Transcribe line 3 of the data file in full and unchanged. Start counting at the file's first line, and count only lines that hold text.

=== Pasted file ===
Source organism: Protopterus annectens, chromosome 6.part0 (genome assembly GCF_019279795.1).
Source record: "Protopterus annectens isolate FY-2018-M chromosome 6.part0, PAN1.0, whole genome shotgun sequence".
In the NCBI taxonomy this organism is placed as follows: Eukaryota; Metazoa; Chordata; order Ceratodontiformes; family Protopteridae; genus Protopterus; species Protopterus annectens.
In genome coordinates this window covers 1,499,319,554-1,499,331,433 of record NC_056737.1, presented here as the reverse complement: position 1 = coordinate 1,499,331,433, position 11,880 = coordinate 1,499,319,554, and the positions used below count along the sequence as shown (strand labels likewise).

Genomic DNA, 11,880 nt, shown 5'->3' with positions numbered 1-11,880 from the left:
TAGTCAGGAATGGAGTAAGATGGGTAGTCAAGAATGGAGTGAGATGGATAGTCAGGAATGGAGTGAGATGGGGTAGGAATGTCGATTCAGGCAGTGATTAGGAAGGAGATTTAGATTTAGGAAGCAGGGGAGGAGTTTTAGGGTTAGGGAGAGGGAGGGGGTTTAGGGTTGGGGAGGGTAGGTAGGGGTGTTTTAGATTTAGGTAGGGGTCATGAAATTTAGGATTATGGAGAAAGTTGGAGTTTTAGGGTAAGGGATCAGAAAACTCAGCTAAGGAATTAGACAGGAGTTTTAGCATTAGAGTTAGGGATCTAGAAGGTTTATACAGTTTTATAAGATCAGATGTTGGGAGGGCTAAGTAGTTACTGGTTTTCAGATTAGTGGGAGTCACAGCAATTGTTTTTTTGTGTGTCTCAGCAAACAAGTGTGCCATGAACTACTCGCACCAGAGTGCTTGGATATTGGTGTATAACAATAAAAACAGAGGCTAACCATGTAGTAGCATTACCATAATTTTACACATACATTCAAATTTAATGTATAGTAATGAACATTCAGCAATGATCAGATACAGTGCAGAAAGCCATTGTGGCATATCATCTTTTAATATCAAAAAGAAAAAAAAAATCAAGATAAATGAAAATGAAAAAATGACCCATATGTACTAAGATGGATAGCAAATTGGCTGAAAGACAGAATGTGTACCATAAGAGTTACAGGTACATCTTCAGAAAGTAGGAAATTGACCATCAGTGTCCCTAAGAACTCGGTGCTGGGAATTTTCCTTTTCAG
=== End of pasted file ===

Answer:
In the NCBI taxonomy this organism is placed as follows: Eukaryota; Metazoa; Chordata; order Ceratodontiformes; family Protopteridae; genus Protopterus; species Protopterus annectens.